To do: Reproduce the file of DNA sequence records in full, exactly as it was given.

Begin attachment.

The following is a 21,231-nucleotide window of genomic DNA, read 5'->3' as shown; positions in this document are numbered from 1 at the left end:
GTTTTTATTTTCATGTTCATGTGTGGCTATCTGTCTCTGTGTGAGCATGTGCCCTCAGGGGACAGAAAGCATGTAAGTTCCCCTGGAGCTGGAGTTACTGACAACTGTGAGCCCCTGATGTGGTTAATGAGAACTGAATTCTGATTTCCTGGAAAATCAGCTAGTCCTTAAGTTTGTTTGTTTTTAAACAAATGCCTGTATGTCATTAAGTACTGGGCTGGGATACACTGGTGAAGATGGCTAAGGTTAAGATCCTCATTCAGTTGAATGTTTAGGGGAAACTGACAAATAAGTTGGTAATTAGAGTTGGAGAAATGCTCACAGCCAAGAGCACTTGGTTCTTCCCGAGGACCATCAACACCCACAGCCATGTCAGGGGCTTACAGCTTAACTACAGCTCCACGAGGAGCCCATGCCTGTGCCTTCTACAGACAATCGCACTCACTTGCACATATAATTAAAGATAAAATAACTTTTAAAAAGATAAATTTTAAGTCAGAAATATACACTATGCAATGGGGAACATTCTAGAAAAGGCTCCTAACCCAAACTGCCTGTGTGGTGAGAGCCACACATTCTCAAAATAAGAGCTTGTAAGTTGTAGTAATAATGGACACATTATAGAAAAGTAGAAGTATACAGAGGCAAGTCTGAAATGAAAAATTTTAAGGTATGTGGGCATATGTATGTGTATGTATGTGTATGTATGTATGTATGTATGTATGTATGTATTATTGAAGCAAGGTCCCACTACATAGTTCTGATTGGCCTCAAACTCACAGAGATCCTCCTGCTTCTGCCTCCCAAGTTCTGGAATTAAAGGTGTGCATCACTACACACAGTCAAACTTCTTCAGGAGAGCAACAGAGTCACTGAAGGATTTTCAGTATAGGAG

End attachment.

The following is a 21,231-nucleotide window of genomic DNA, read 5'->3' as shown; positions in this document are numbered from 1 at the left end:
GTTTTTATTTTCATGTTCATGTGTGGCTATCTGTCTCTGTGTGAGCATGTGCCCTCAGGGGACAGAAAGCATGTAAGTTCCCCTGGAGCTGGAGTTACTGACAACTGTGAGCCCCTGATGTGGTTAATGAGAACTGAATTCTGATTTCCTGGAAAATCAGCTAGTCCTTAAGTTTGTTTGTTTTTAAACAAATGCCTGTATGTCATTAAGTACTGGGCTGGGATACACTGGTGAAGATGGCTAAGGTTAAGATCCTCATTCAGTTGAATGTTTAGGGGAAACTGACAAATAAGTTGGTAATTAGAGTTGGAGAAATGCTCACAGCCAAGAGCACTTGGTTCTTCCCGAGGACCATCAACACCCACAGCCATGTCAGGGGCTTACAGCTTAACTACAGCTCCACGAGGAGCCCATGCCTGTGCCTTCTACAGACAATCGCACTCACTTGCACATATAATTAAAGATAAAATAACTTTTAAAAAGATAAATTTTAAGTCAGAAATATACACTATGCAATGGGGAACATTCTAGAAAAGGCTCCTAACCCAAACTGCCTGTGTGGTGAGAGCCACACATTCTCAAAATAAGAGCTTGTAAGTTGTAGTAATAATGGACACATTATAGAAAAGTAGAAGTATACAGAGGCAAGTCTGAAATGAAAAATTTTAAGGTATGTGGGCATATGTATGTGTATGTATGTGTATGTATGTATGTATGTATGTATGTATGTATTATTGAAGCAAGGTCCCACTACATAGTTCTGATTGGCCTCAAACTCACAGAGATCCTCCTGCTTCTGCCTCCCAAGTTCTGGAATTAAAGGTGTGCATCACTACACACAGTCAAACTTCTTCAGGAGAGCAACAGAGTCACTGAAGGATTTTCAGTATAGGAG